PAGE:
Exploring how GPT chats change the traditional data analytics flow


There is currently a lot of hype surrounding generative AI and GPT chatbots. And when playing around with the tools, it’s hard not speculate about their impact on creative text-related work processes.

I noted it three years ago when writing AI for arts, and by now most people have enjoyed asking GPT-3 or Bard to write them a poem in the style of their favorite author – which has led to a deluge of articles and self-proclaimed experts with varying degrees of hyperbole.

A bit less obvious on the surface is how GPT and chatbots might change and complement the more traditional data-based analytics roles. And how the typical toolsets of data lakes/warehouses, reporting tools and Excel will evolve.

It’s still early, but we (CIO:s, CEO:s and world leaders) believe that we’re at a stage where it’s important to explore the possibilities to avoid overhyping new tools, and to prevent us from lagging behind and getting stuck in doing things the traditional way. The evolution is extremely fast with substantial amounts being invested into developing tools, and this process will be user driven with data consumers and analysts requesting to use them.

A very simplified traditional way of working with data

I’ll risk offending all of my colleagues, as well as myself, by presenting a VERY simplified way of doing data analysis; collect data – store data and possible add simple analysis calculations – Design a presenation.

For an Excel based analyst, it could mean finding data in various systems or googling it. Then putting it into Excel tables and adding some formulas, to eventually make a chart.  

From the data engineering world, it could be about introducing advanced sounding concepts such as extract-load-transform, data pipeline automation and data warehouses- and lakes – eventually ending up in dashboards and self-service-tools like Tableau or PowerBI/Fabric.



A very simplified new model of working with data

Equally oversimplified, the new GPT models introduce a new process and tool to work with data that I simplify here as “Ask, get answer” (we’ve seen tools like that before in natural language querying tools, such as Power BI, but it failed to gain much traction and the new GPT tools are far more powerful).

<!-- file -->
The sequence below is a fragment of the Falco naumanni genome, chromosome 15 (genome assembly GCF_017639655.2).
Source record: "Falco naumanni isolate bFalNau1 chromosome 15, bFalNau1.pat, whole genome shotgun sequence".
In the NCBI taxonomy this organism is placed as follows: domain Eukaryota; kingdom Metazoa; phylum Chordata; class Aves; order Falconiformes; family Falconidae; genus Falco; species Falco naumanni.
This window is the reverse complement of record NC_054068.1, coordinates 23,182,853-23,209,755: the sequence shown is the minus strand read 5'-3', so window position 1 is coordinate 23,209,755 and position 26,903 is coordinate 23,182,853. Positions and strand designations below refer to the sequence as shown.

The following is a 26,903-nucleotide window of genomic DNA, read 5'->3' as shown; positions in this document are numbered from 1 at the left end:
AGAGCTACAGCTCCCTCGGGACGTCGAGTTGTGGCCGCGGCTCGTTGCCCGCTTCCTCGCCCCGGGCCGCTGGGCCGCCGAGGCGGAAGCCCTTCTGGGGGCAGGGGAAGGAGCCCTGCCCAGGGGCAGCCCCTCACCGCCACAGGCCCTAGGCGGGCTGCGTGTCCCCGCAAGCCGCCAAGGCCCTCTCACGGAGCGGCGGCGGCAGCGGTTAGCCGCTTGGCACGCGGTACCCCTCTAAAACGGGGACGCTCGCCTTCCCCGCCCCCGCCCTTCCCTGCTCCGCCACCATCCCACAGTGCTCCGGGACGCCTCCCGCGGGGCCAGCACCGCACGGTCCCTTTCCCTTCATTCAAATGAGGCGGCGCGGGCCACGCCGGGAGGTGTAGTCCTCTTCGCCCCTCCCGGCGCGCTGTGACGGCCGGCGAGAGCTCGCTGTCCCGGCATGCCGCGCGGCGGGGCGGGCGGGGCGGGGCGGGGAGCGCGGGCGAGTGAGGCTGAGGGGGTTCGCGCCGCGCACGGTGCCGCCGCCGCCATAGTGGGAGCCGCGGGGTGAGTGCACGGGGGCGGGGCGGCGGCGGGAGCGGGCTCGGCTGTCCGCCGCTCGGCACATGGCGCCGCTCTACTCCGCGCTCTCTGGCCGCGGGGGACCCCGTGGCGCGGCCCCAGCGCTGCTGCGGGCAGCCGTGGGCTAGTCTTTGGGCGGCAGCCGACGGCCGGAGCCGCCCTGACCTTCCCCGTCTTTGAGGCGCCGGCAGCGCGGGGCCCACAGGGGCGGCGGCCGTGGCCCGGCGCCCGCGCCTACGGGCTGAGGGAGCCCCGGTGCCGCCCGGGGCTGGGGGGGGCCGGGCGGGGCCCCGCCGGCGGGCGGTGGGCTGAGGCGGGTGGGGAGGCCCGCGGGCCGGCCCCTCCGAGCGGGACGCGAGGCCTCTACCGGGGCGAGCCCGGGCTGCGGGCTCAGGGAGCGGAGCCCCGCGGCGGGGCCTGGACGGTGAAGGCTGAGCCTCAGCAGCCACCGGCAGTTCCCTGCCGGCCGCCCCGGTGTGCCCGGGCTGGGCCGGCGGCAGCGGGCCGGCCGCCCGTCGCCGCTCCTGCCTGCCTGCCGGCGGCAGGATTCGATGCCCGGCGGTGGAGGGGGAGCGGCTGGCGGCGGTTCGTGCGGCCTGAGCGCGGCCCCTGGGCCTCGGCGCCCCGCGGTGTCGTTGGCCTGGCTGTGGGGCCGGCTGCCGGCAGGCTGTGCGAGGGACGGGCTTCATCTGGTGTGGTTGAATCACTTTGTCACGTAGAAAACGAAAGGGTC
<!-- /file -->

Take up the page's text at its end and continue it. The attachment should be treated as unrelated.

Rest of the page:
As mentioned, we’re still at an early stage. But to give you an idea of how it works even with the previous generation of tools, I logged on to Google Bard and asked: “Can you please draw a bar chart with the GDP per capita for Sweden from 2013 to 2023?”


Seeing this, both generative AI enthusiasts and scaremongers will sense a revolution. We remove two or three steps of the process. There’s no need to go look for data, no more copy pasting and no need for data engineers or programmers to build anything – as you notice Bard tries to write code to generate the graphs.

This opens up more interesting applications. Let’s ask it to create a cash flow model.


And we can then use this definition to quickly ask for information, without having to go collect the data, build excel formulas and create a layout.


So, will it all become just “ASK, GET ANSWER”?

In general, I’d like to argue that the tools and ways of working with data will be supplemental and complement each other, which can be summarized with speed versus trust.

When you start playing around with tools like Bard, it quickly becomes apparent that there’s a lot of work that needs to be done before the new analytics flow of “ask-answer” can replace the old one. Using the example above, the challenges can be summarized as:

Proprietary (my own) data – The first aspect is getting your data into these large models. You can’t just ask it to “please add a bar chart with my sales 2013-2023”. The model is obviously not aware of that data. Or even worse: I managed to get it to just add random numbers, highlighting the issue of what’s called hallucinations in generative AI.  

So, you’ll likely need to integrate your own data or specify it in the system. We’ll discuss and demonstrate this in an upcoming post.